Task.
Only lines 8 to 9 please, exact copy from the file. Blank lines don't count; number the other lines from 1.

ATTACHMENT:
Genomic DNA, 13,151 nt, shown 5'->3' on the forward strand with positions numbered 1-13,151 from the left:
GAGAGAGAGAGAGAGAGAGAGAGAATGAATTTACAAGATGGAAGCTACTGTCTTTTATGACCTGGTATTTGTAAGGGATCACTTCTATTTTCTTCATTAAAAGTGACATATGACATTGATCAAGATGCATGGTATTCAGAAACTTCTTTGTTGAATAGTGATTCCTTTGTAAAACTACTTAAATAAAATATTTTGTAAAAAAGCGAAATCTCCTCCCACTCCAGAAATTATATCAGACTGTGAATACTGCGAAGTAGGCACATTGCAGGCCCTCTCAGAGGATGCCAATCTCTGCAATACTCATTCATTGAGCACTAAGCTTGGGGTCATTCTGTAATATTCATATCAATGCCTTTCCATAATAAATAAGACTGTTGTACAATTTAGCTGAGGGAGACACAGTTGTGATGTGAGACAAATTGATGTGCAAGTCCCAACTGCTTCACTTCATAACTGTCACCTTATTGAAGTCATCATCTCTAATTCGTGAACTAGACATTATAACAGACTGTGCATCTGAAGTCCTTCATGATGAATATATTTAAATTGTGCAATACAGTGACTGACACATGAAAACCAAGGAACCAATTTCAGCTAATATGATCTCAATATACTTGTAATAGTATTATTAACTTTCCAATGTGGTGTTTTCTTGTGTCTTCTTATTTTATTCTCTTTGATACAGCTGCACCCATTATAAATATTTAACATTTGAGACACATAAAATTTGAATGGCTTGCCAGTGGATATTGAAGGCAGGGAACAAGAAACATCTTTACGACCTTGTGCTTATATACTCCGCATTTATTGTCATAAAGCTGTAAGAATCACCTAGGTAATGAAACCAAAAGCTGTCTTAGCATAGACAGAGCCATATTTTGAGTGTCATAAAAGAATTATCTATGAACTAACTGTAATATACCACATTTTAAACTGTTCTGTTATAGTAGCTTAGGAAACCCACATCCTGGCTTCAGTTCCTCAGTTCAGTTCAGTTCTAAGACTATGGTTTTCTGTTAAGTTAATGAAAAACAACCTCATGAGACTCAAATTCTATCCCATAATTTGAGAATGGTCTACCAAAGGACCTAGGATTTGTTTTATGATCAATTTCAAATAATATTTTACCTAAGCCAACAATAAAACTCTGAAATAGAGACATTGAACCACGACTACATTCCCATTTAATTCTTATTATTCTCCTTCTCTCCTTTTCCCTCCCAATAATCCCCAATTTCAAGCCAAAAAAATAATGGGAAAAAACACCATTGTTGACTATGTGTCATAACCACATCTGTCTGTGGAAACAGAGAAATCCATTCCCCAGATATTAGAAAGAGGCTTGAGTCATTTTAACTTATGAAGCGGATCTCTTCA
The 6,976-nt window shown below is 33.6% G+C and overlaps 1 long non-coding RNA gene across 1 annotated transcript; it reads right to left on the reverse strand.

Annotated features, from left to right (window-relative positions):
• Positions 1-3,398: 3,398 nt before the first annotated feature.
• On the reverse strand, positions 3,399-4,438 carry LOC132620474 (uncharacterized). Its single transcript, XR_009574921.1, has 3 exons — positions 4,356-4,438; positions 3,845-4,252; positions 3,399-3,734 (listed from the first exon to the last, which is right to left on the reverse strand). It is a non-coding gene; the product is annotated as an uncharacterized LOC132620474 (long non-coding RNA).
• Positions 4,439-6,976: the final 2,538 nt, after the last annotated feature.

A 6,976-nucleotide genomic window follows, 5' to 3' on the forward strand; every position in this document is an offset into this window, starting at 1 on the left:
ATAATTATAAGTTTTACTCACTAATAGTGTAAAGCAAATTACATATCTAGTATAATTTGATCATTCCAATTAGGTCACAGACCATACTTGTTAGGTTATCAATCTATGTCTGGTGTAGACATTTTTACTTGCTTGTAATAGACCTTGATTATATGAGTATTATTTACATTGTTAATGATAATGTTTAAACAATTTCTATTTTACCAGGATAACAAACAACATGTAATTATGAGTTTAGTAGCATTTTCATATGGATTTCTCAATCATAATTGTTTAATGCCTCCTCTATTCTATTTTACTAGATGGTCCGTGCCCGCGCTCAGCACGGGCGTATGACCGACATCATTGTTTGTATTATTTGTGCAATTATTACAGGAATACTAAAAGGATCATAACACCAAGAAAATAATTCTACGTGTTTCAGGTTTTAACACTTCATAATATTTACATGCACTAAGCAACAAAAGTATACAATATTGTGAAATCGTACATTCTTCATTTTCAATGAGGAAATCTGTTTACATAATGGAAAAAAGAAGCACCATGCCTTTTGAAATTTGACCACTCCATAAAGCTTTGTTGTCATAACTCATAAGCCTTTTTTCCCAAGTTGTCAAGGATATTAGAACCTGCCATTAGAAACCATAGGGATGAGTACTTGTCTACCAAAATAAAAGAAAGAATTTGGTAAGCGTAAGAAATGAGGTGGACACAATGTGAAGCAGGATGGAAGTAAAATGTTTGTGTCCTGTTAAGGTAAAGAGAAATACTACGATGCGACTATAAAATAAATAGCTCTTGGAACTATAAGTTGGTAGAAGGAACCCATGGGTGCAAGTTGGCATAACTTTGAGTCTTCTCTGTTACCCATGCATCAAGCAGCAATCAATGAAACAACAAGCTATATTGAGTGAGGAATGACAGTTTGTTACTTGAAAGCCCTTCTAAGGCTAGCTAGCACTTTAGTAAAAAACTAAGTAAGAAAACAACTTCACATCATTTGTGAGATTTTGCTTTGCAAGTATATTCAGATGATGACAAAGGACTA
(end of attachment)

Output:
A 6,976-nucleotide genomic window follows, 5' to 3' on the forward strand; every position in this document is an offset into this window, starting at 1 on the left:
ATAATTATAAGTTTTACTCACTAATAGTGTAAAGCAAATTACATATCTAGTATAATTTGATCATTCCAATTAGGTCACAGACCATACTTGTTAGGTTATCAATCTATGTCTGGTGTAGACATTTTTACTTGCTTGTAATAGACCTTGATTATATGAGTATTATTTACATTGTTAATGATAATGTTTAAACAATTTCTATTTTACCAGGATAACAAACAACATGTAATTATGAGTTTAGTAGCATTTTCATATGGATTTCTCAATCATAATTGTTTAATGCCTCCTCTATTCTATTTTACTAGATGGTCCGTGCCCGCGCTCAGCACGGGCGTATGACCGACATCATTGTTTGTATTATTTGTGCAATTATTACAGGAATACTAAAAGGATCATAACACCAAGAAAATAATTCTACGTGTTTCAGGTTTTAACACTTCATAATATTTACATGCACTAAGCAACAAAAGTATACAATATTGTGAAATCGTACATTCTTCATTTTCAATGAGGAAATCTGTTTACATAATGGAAAAAAGAAGCACCATGCCTTTTGAAATTTGACCACTCCATAAAGCTTTGTTGTCATAACTCATAAGCCTTTTTTCCCAAGTTGTCAAGGATATTAGAACCTGCCATTAGAAACCATAGGGATGAGTACTTGTCTACCAAAATAAAAGAAAGAATTTGGTAAGCGTAAGAAATGAGGTGGACACAATGTGAAGCAGGATGGAAGTAAAATGTTTGTGTCCTGTTAAGGTAAAGAGAAATACTACGATGCGACTATAAAATAAATAGCTCTTGGAACTATAAGTTGGTAGAAGGAACCCATGGGTGCAAGTTGGCATAACTTTGAGTCTTCTCTGTTACCCATGCATCAAGCAGCAATCAATGAAACAACAAGCTATATTGAGTGAGGAATGACAGTTTGTTACTTGAAAGCCCTTCTAAGGCTAGCTAGCACTTTAGTAAAAAACTAAGTAAGAAAACAACTTCACATCATTTGTGAGATTTTGCTTTGCAAGTATATTCAGATGATGACAAAGGACTA